Seasonal allergies 2016 update: spring pollen increases hay fever (rhinitis) and asthma attacks. With winter falling behind us, spring is peaking its head. And although many of us welcome the warm weather and green grass, this season can be a total nightmare for those with seasonal allergies.
Pollen allergy is the most common springtime allergy, which occurs during blooming of plants. Although you can’t avoid pollen, you can take the appropriate steps to reduce your risk of allergy symptoms and outbreaks throughout the season.
Aside from pollen allergies, asthma sufferers also have a harder time in the spring, as pollen can trigger asthma attacks even if you’re not necessarily allergic to pollen. Joyce Rabbat, M.D., an assistant professor at Loyola Medicine, said, “Seasonal pollens in the spring can result in airway inflammation and worsen underlying asthma.”
Lastly, hay fever – or allergy rhinitis – is a combination of symptoms like runny nose, itchy eyes, and even a skin rash at times. Hay fever is caused when the body’s immune system overreacts to environmental triggers because it has become sensitized. Many individuals don’t develop a reaction to these triggers, but those with hay fever do.
There are two different types of hay fever: seasonal and perennial. Seasonal hay fever only occurs in certain seasons as it is triggered by the environmental changes that occur in that time period. Perennial hay fever causes symptoms all year round and can be a result of dust mites, cockroaches, dander, and even an underlying food allergy. In some cases, individuals will experience both types of hay fever. Symptoms worsen when perennial is combined with seasonal.
Research from the University of Oslo found that seasonal hay fever can be induced even when it is not pollen season, suggesting new means of treating the condition. The findings of the study indicate that treating seasonal hay fever prior to the allergy season can better help target allergen-specific T cells to reduce severity of seasonal hay fever.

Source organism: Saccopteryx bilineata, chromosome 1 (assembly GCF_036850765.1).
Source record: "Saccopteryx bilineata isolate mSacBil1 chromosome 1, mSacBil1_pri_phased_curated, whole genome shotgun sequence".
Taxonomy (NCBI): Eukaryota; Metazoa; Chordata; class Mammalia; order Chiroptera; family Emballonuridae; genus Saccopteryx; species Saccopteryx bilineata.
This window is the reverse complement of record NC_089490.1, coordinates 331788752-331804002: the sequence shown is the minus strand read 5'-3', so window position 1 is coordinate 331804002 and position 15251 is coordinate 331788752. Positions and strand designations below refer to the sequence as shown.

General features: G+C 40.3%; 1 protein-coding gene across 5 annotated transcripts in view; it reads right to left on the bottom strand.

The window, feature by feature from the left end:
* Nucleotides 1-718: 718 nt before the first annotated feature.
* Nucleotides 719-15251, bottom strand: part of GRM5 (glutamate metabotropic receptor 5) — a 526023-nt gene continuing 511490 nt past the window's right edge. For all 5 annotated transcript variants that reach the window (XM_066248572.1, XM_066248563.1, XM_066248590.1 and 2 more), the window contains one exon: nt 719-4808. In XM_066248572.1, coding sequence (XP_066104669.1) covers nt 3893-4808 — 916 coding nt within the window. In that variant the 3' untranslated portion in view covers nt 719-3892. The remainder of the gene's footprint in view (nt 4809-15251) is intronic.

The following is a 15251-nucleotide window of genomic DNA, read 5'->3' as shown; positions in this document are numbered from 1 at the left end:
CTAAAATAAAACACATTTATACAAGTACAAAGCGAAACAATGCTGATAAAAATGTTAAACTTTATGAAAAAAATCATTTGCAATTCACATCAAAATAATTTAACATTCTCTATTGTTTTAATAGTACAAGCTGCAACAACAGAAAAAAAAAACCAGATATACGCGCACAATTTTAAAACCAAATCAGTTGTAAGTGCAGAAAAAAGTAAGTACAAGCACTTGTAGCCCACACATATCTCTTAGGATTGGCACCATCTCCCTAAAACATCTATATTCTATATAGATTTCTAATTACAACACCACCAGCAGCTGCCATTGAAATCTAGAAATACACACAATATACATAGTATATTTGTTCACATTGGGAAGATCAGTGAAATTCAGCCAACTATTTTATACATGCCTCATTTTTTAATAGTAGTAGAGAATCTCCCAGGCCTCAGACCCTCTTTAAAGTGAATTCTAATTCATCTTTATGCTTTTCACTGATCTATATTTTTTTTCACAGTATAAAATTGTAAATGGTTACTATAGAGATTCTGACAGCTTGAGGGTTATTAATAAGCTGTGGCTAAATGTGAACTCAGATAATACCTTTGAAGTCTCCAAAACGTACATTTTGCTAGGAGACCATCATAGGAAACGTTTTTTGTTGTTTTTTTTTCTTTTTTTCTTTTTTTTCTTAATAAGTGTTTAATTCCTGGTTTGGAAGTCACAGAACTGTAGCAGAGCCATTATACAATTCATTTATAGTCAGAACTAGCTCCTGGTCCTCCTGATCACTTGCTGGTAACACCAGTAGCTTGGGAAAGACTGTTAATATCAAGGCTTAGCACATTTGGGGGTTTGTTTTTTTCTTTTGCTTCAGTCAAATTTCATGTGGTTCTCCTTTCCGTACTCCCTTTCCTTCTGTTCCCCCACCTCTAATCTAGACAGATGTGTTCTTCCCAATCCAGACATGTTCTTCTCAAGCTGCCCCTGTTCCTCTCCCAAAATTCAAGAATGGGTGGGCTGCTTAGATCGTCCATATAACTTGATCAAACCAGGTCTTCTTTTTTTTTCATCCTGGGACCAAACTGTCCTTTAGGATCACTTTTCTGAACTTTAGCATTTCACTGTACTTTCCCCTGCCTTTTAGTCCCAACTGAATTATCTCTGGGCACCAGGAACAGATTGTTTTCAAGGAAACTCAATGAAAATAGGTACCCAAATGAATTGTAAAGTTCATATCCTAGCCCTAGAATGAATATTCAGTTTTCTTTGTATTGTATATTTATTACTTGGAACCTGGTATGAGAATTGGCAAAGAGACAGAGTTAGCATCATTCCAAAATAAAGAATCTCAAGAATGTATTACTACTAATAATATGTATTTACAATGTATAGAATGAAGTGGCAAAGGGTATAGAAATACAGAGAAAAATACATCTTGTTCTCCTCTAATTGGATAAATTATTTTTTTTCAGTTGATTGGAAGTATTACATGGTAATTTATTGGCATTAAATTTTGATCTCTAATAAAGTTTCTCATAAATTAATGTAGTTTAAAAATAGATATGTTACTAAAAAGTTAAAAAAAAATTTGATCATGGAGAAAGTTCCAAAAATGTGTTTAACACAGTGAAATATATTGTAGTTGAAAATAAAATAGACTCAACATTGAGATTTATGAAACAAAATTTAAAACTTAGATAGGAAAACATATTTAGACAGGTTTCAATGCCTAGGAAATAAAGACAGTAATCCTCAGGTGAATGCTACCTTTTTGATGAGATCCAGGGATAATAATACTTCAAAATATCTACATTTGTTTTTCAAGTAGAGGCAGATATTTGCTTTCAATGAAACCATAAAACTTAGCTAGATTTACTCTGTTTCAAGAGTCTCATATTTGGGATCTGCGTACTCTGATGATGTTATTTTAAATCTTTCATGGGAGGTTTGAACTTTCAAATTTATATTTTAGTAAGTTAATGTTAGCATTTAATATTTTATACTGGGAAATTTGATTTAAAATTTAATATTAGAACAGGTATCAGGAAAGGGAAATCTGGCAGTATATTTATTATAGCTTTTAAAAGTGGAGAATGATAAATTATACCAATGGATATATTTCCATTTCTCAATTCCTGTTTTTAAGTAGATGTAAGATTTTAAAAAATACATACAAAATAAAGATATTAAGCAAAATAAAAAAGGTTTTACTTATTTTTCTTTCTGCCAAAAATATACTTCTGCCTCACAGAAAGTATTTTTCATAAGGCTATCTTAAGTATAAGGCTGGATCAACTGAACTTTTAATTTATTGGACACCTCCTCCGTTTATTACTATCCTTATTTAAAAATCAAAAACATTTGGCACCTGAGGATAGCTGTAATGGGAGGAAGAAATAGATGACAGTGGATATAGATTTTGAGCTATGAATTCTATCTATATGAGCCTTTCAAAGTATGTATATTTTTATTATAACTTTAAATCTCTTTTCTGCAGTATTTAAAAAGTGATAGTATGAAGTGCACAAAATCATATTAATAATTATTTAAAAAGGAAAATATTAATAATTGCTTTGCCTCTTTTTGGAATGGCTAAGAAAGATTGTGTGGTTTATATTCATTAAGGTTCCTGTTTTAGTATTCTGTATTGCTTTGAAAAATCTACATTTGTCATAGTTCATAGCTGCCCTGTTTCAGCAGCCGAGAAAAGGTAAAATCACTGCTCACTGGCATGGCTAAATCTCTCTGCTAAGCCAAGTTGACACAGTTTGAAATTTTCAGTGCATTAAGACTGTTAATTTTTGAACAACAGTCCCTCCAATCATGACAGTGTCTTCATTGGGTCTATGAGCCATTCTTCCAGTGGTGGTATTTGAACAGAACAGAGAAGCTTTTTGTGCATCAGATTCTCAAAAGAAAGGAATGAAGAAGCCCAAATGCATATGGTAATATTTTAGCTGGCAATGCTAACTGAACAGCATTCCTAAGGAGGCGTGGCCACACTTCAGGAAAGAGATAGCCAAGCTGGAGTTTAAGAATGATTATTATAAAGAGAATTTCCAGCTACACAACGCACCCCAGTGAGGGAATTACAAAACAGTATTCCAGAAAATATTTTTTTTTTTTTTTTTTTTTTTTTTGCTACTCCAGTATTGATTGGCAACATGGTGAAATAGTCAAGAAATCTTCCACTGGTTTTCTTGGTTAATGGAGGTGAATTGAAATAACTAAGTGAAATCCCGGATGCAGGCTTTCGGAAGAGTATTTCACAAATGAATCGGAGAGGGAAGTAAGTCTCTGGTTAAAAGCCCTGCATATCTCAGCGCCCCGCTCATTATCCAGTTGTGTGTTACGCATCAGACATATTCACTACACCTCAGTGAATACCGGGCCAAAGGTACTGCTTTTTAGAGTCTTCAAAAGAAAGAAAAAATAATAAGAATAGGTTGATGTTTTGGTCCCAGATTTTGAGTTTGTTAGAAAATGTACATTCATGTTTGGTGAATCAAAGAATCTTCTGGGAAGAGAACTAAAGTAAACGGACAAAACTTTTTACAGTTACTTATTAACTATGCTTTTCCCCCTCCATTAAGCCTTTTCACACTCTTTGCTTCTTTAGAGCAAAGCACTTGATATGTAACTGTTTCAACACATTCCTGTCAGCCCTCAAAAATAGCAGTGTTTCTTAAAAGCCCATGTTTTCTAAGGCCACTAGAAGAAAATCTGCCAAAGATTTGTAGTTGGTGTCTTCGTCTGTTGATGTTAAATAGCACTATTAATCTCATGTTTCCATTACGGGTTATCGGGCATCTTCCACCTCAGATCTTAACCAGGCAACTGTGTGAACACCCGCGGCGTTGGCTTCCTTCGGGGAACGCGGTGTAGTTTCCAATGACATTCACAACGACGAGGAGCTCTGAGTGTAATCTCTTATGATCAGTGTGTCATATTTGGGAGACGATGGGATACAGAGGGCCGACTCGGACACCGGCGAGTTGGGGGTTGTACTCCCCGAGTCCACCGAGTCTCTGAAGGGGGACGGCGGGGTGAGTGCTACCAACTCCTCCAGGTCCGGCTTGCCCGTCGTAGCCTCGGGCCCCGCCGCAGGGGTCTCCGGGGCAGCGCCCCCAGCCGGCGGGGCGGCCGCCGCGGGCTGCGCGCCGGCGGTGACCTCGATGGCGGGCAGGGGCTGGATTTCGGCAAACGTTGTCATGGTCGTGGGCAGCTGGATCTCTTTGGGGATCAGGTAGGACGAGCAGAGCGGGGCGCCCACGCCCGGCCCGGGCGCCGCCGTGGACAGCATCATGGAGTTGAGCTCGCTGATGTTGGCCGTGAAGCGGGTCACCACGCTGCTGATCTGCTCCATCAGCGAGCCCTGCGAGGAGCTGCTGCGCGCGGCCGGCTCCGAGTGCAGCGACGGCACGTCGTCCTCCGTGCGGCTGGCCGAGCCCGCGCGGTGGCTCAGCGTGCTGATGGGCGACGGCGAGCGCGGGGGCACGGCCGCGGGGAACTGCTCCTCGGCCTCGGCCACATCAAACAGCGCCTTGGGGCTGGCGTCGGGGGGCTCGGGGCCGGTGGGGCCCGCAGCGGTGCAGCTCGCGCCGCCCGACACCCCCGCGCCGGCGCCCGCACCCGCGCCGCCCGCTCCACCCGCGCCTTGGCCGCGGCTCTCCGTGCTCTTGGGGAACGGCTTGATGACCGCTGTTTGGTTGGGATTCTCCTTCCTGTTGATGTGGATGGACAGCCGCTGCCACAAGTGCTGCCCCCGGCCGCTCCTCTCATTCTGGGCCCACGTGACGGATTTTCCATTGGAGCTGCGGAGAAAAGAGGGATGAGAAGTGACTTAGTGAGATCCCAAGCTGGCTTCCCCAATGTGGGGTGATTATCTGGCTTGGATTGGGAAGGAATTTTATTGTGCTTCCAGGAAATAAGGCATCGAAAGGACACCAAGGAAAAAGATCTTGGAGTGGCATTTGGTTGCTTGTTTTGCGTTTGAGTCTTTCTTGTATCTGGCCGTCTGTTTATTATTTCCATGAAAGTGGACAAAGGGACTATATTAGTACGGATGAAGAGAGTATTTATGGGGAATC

Local T cells cause an inflammatory reaction during seasonal hay fever by producing cytokines, which activate immune cells. It has long been unknown whether T cells reside in the mucosa outside of the pollen season. The results of the study confirmed that allergen-specific T cells do reside in the mucosa outside of the pollen season and react quite strongly to pollen extract. The findings offer greater insight as to effective approaches to treating seasonal hay fever.
Medication is the most common approach to managing both allergies and asthma. If you have asthma, your doctor has probably put you on a medication regime that uses an inhaler. If you have stopped using the inhaler, or stopped other medications, it may be a wise decision to get back on your routine prior to allergy season as preventative measures from seasonal asthma attacks. Furthermore, you will want to speak with your doctor about fast-acting medication to quickly relieve asthma attacks that may occur.
Some other tips to better control your asthma and allergies are:
Unfortunately, pollen cannot be avoided, and so it’s up to you to take precautions when dealing with the outdoors in order to better prevent hay fever. Some prevention tips of hay fever include:
If you are having a hay fever attack, there are many treatment options for you to utilize including:
Speak to your doctor about your allergies, asthma, and hay fever in order to create a plan that best suits your needs.
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